Tag: maverick

Ubuntu and the Browser Wars

I must admit I gave in to great frustration with Firefox 3.x. The thing was slow, a memory and processor hog, besides beginning to really show its age. There were a few extensions I had come to depend on – a speed dialer, link previewer, chm file viewer, for example. Then along came Firefox 4 and all the hoopla about speed and memory improvements. Yep, you guessed it, I ran right over and gave it a try. It was in early beta but I figured I didn’t have much to lose. Ha, figured that wrong. Some of my “essential” extensions no longer worked.

Ok, plan B, let’s try Chromium. Well, after it broke a few times with no way to retreat to an earlier build, I decided plan C must be the charm. Google Chrome, here I come. Yay, no more breakage, and by version 12 it ought to be pretty mature. It sure is fast, stable, clean and modern looking. But…. it misses the mark by inches.

Chrome does a good job with video; audio, too, if it isn’t an embedded midi file. Strike 1.

Chrome finally has a pretty substantial collection of extensions. Scribefire, bookmark manager, link previewer. No chm viewer, and you know that link previewer? It only works about half the time and everything you look at in the previewer gets added to the browser history; makes going back one page in the main browser window a royal pain. Strike 2

Oh yes, printing. One thing I do every week requires printing to a pdf in landscape mode. Surely by version 12 something that basic would be possible. Nope, can’t change much when you’re printing to a pdf – paper size or orientation, scale. And, to rub salt in it, no truly functional print preview either. Strike 3.

If speed is all you’re after, Chromium/Chrome might be a good option. Unfortunately, what could be an outstanding application misses on some pretty fundamental stuff that certainly should have been figured out before double digit version numbers.

Oh well, guess I’ll just have to live with Firefox 4. It’s a big step up from version 3.x; there’s still room for improvement but it’s way closer to a fully functional and non-frustrating application than Chrome.

Kubuntu and kchmviewer

For a number of reasons, I have acquired many Bible study resources that are chm files (Microsoft Compiled Help format). They all worked great in Windows but when I switched to Ubuntu the troubles began. Using ChmSee many fonts didn’t display properly, things were even less pleasant in xchm. Both applications had difficulty with rendering frames properly. Life wasn’t a lot better with kchmviewer; rendering with the QTextBrowser-based widget wasn’t any improvement and KHTMLPart-based widget failed with an error message. It complained about not being able to find the ms-its protocol. Searches to find a resolution for the problem turned up little helpful information but I eventually managed to turn up the name of the missing file and its expected location. From there some geeky kind of sleuthing resulted in a solution. Yay! Even better, kchmviewer using the KHTMLPart-based widget has by far done the best job of rendering chm files with frames as well as Greek and Hebrew fonts either assigned in the individual pages or using style sheets.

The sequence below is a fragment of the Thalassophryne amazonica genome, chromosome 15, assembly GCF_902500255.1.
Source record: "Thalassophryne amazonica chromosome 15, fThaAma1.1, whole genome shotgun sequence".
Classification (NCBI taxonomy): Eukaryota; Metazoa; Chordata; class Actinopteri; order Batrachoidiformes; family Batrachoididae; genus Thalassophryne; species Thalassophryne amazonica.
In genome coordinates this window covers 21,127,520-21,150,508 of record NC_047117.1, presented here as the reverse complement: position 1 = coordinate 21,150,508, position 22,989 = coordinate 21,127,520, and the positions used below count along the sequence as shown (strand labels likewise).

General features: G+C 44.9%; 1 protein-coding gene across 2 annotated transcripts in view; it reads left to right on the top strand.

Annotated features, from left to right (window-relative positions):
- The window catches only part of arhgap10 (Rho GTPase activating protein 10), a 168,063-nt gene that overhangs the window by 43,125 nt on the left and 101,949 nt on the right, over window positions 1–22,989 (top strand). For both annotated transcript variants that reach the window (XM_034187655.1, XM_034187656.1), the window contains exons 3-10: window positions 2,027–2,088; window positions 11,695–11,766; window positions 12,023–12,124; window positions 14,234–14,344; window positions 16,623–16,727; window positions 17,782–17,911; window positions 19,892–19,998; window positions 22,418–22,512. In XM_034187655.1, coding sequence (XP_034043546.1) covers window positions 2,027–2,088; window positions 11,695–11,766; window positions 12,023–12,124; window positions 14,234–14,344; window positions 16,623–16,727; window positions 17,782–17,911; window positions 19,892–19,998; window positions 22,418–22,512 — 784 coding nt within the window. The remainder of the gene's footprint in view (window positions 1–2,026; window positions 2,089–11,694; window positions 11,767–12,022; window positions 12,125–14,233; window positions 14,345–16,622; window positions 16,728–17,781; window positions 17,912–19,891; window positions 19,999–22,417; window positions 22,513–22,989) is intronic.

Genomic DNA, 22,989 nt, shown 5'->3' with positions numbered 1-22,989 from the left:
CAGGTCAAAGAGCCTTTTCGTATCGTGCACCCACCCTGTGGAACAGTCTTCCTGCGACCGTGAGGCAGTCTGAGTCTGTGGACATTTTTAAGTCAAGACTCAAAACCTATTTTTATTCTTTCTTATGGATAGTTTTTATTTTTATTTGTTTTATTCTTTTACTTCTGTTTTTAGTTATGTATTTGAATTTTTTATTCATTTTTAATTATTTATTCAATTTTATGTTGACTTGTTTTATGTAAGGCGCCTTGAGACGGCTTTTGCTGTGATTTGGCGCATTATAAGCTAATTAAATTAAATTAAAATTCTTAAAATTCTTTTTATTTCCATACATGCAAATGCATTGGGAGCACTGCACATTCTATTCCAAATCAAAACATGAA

So for those of you who are still searching for a solution, here’s what I did on Kubuntu Maverick 10.10.

The six files you need are: ms-its.so, okularGenerator_chmlib.so, libokularGenerator_chmlib.desktop, msits.protocol, okularChm.desktop, okularApplication_chm.desktop. Reportedly they are included in the okular-extra-backends-kde4. They were nowhere to be found in the Maverick version of the package but they ARE included in the package for Hardy (8.04LTS). I went here: http://ns2.canonical.com/hardy/okular-extra-backends-kde4 and downloaded the package for my architecture. I did NOT install the package since I didn’t want to downgrade support for other filetypes. Instead, I extracted the needed files and moved them to the proper locations.

 

Once you download the package, use Ark or its equivalent to open it; you’ll probably have to tell Ark that it is trying to open a tar archive. Extract at least the five files you need, then open dolphin with administrator rights; Alt-F2 and the command ‘kdesudo dolphin’ without the quotes will get you there. Then move the files to these locations:

ms-its.so and okularGenerator_chmlib.so to /usr/lib/kde4

libokularGenerator_chmlib.desktop, msits.protocol and okularChm.desktop to /usr/share/kde4/services

 

 

 

okularApplication_chm.desktop to /usr/share/applications/kde4

Following these steps allowed me to change the setting in kchmviewer to use the KHTMLPart-based widget and not get errors. Perhaps not all the files are necessary but they didn’t break anything and kchmviewer does what I need it to.